Keynes. The Keynesian system tried to deal with
the monetary problem through massive government
deficits, high taxes, and rapid economic growth.
This system worked through the World War II
years and beyond but ran out of steam after the
1963 assassination of JFK and the loss by the U.S.
of its trade advantages and fiscal solvency during
and after the Vietnam War. The financiers reasserted control throughout the 1970s, leading to the
devastating Federal Reserve-induced recession of
1979-83 and the deregulation of the financial industry during the Reagan years of 1981-1989.
That left matters where they stand today. Since
the 1980s, every U.S. economic expansion has
been nothing more than a Federal Reserve-created
asset inflation. The latest has been the now collapsing housing bubble, the largest bubble in history.
The financiers are trying to bring about an orderly
decline—the so-called “soft landing”—though at the
likely cost of the wealth, health, jobs, homes, and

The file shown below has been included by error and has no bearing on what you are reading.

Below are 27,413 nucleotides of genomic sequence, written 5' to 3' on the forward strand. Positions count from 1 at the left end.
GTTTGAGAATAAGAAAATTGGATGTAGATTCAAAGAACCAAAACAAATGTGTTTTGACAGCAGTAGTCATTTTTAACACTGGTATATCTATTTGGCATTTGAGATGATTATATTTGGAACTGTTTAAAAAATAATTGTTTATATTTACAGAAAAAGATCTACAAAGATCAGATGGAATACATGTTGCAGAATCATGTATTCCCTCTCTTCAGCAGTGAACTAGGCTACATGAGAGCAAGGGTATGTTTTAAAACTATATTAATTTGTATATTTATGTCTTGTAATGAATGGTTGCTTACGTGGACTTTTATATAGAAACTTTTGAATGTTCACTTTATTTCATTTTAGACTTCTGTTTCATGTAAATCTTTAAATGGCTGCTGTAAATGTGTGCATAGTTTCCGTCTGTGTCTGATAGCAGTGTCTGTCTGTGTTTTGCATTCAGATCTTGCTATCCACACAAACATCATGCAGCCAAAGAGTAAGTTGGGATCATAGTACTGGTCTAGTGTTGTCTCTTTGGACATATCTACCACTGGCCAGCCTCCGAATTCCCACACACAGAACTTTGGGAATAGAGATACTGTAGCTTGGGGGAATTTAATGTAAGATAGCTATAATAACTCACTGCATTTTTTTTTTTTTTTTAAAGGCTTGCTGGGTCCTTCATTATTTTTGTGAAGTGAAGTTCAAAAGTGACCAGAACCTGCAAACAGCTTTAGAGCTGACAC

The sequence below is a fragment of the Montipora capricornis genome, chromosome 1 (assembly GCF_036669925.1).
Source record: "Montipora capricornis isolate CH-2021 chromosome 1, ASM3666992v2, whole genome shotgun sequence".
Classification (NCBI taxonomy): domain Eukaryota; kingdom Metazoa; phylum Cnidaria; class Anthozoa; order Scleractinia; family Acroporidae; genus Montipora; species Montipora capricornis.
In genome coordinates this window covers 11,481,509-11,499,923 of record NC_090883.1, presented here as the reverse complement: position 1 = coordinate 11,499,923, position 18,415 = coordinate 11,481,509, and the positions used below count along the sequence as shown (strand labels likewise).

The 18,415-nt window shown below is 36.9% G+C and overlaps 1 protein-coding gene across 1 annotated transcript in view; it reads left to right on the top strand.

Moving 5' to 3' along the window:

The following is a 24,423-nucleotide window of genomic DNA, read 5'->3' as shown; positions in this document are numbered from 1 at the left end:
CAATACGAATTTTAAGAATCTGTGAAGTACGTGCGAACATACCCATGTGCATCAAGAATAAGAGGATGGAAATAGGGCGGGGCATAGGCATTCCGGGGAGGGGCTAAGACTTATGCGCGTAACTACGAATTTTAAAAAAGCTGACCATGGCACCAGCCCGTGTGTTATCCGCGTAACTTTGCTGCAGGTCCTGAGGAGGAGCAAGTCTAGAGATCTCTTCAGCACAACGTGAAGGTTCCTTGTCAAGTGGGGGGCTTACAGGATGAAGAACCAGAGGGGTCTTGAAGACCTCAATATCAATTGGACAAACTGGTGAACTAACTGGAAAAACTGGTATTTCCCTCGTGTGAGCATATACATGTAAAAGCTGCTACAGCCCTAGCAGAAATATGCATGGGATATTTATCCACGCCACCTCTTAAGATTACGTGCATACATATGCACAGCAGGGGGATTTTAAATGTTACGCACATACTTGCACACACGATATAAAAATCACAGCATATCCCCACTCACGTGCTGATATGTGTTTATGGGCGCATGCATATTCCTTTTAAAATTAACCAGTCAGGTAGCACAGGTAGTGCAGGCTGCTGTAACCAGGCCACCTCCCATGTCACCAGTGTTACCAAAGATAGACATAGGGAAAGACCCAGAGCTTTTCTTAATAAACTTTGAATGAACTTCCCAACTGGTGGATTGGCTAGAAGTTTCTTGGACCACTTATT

perhaps even some of the lives of tens of millions of
demoralized people.
Will we let them get away with it? Obviously, the
government has bail-outs on its mind, though now,
with housing gone, there may be nothing left for the
financiers to inflate for the next round of chaos. Still,
they are trying. Analysts are now calling attention to
a new merger and acquisition bubble, and a huge
securities lending boom that has driven the stock
market to historic levels even as consumer purchasing power in the U.S. crumbles.
If this bubbles bursts, much of the middle class
wealth that remained after the 1987 stock market
crash, the 2000-2002 bursting of the dot.com bubble, and the ongoing decline of the housing market
will be gone for good.
Maybe the party is finally over. Maybe at the end
of their 300-year reign, starting roughly with the creation of the Bank of England in 1694, the financiers
have finally succeeded in doing enough damage to
the world economy that the rest of us are willing to